• Pat Mann

        I’d rather see them make the optics better. Then they can make a consumer f/3.5-5.6 version better than the old one for those that want a small one. This is a very useful field-of-view range as a walkabout lens, but it needs better across-the-frame IQ to get my $.

  • Jakkapat Kosoltrakul

    Wait…this one is a FX lens, but I don’t think I remember that there’s any FX body supports AF-P.

    • Sandy Bartlett

      Nikon site says D5, DF, D810, D750.

      • Jakkapat Kosoltrakul

        *edit* They’d updated their website after I posted this. At the time I posted, It was still just a copied list from AF-P 18-55 VR page.

        Those are compatible but with limited functions. The fully compatible bodies currently are all DX.

      • dabug91

        I’m starting to think this lens is pretty stupid. Why bother even releasing it if it’s more compatible with DX cameras than FX cameras? From Nikon’s own site:
        The number of cameras compatible with this lens is limited. Even for compatible cameras, a firmware update may be required*. Fully compatible models: D7500, D5600, D5500, D5300*, D3400, D3300*, D500 and later models

        Compatible models with limited functions: D5, D810 series, Df, D750, D7200, D7100, D5200, Nikon 1 series with the FT1

        Incompatible models: D4 series, D3 series, D2 series, D1 series, D800 series, D700, D610, D600, D300 series, D200, D100, D7000, D5100, D5000, D90, D80, D70 series, D3200, D3100, D3000, D60, D50, D40 series, film cameras

        • CaMeRa QuEsT

          Weird, the Japan site tells a different story: D7000, D600, D610, D700 and D300/D3/D4/D800 series are compatible:

          • Manuth Chek


            D5, D750, D610, D600, D5500, D5300, D3300 need firmware update for it to work (they already state this so we should get it then).

            D4, D4S, D3, d3x , D3S, D810, D810A, D800, D800E, Df, D700, D300, D300S, D7200, D7100, D7000, D5200: focus will go off after standby.

            • ” D5, D750, D610, D600, D5500, D5300, D3300 need firmware update for it to work (they already state this so we should get it then). ”

              Are you sure? This would be kind of a new Nikon strategy to provide firmware updates which are adding new compatibility for hardware that was sold long ago.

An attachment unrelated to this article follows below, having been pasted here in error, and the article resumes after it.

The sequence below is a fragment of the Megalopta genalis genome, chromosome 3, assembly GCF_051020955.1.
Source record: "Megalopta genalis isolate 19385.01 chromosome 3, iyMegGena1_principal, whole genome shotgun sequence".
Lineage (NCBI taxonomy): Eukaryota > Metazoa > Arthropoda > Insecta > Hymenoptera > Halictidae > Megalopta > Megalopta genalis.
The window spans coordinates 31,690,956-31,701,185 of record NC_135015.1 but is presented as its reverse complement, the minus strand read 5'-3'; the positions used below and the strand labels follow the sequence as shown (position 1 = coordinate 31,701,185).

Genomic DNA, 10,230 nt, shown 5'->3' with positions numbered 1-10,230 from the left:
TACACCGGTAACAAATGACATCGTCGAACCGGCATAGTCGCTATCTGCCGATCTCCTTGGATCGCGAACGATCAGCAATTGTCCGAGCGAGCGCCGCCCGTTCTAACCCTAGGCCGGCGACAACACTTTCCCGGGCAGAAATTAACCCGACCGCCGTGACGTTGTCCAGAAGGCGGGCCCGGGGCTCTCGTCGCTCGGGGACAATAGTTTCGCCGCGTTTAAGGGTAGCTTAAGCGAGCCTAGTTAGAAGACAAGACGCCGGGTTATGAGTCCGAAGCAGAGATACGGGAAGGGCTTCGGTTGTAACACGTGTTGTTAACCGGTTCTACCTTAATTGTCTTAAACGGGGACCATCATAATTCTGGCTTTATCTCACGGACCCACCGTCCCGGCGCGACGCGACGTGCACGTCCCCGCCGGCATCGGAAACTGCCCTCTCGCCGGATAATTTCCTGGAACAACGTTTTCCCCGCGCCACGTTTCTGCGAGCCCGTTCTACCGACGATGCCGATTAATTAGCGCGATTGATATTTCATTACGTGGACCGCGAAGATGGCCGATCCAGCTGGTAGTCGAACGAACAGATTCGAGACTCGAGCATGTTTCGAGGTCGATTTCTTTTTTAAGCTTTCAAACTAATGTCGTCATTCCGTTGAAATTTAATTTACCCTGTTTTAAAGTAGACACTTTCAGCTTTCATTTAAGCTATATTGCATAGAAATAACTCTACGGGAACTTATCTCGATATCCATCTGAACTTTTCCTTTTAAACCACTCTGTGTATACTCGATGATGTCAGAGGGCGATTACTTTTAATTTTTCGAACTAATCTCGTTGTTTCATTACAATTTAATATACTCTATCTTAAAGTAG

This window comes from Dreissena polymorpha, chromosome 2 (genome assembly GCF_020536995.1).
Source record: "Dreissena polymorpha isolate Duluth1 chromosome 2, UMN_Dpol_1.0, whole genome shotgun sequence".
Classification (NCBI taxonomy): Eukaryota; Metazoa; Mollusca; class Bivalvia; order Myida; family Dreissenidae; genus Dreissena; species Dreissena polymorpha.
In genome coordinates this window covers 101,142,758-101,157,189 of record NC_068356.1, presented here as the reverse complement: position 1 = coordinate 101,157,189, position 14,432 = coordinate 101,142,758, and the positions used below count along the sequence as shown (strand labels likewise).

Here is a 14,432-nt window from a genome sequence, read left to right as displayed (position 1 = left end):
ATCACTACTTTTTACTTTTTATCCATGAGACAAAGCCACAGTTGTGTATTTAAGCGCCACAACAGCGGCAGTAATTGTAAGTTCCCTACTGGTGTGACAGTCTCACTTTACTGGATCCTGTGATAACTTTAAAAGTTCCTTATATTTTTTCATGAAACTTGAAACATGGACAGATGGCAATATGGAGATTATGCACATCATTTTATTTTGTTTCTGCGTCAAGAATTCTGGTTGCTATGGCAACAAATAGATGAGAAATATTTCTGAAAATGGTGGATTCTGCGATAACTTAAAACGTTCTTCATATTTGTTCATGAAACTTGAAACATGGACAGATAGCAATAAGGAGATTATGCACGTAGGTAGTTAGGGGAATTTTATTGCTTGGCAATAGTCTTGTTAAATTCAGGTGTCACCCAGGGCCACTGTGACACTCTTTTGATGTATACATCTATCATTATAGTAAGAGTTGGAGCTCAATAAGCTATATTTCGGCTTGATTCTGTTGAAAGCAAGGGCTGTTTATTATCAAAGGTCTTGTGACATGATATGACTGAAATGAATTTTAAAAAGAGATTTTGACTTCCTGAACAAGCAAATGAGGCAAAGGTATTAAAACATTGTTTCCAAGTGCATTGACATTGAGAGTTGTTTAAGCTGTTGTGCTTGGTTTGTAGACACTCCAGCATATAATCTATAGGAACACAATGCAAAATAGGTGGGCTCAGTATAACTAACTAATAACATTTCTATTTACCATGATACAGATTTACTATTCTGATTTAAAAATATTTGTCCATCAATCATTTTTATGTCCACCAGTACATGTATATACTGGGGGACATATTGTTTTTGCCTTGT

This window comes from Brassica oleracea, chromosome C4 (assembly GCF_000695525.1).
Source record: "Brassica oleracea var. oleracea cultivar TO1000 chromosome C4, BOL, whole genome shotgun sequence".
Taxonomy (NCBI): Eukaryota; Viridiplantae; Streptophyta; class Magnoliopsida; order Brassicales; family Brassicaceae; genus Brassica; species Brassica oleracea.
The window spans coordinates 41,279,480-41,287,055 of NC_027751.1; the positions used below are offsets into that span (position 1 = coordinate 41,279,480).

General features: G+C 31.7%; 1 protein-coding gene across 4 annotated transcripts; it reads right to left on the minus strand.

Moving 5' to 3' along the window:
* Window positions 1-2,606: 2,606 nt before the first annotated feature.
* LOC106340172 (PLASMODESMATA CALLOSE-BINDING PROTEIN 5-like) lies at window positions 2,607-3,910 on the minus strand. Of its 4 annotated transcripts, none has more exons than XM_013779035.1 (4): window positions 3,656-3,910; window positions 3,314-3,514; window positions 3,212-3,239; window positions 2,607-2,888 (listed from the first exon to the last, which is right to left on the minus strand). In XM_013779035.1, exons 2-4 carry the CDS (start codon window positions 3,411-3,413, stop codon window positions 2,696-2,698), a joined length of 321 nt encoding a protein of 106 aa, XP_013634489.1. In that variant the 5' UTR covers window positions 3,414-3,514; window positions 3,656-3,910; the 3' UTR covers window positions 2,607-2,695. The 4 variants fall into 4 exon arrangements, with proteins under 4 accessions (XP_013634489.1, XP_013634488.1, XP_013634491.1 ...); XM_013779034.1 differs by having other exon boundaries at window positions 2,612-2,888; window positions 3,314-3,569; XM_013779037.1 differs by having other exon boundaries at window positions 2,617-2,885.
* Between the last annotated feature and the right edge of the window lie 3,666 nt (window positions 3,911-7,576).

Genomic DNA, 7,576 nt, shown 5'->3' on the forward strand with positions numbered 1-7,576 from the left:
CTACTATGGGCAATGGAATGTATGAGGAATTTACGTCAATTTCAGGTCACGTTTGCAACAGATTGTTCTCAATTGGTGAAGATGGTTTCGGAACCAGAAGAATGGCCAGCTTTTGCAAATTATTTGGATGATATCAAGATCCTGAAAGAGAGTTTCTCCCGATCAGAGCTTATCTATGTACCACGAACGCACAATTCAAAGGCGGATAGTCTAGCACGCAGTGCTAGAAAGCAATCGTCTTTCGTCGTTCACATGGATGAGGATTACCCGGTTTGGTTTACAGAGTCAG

• Manuth Chek

              Google Translate for the Japanese page above says that these models will get a firmware update. After all, the camera in the page is a D750. The D5300, D5500 and D3300 all got firmware updates to make it support AF-P lenses too, so this wouldn’t be new.

            • ITN

              It is not a new strategy. E lens support was added to 2007 and newer cameras via firmware when the 800/5.6E FL was launched.

        • Jakkapat Kosoltrakul

          Hey, they just update their website. It now says D5, D750, D610, D600, D5500, D5300, D3300 will be fully compatible after firmware update.

  • Jirka

    why some af-p lens when liveview autofocus is one of the worst of all camera brands, but not because of lens motor type…

    • CaMeRa QuEsT

      Because Nikon must have a better LV AF solution coming out in the not so distant future, perhaps for their soon to be out mirrorless entry.

    • ITN

      It is precisely because of the lens motors that Nikon live view (CD)AF with AF-S lenses is poor. AF-P lenses focus excellently in live view.

      • Agree, and saw it with the 70-300 AF-P DX on my D7100: definitely a step forward against AF-S motor.

  • TheInfinityPoint

    What! No distance scale window?

    • RC Jenkins

      This is an AF-P lens. It would be tough to do that, since the focusing may not be linearly tied to position.

      To solve this, Canon (for example) put an LCD screen on their version of this lens (70-300 “STM”) to display focus distance. Nikon probably could have done the same.

    • nwcs

      Well, is it really necessary for this lens?

  • jake337

    There is supposed to be 5 lenses announced correct?

    They always forget about the 180mm f2.8. Seeing how small/light the newest 300 f4 is I would love to see an updated 180mm f2.8.

    • Manuth Chek

      Man I’d love a refresh of the 180mm f/2.8.

      • Seb

        If it could stay as compact and be slightly sharper at 2.8, indeed.

        • jake337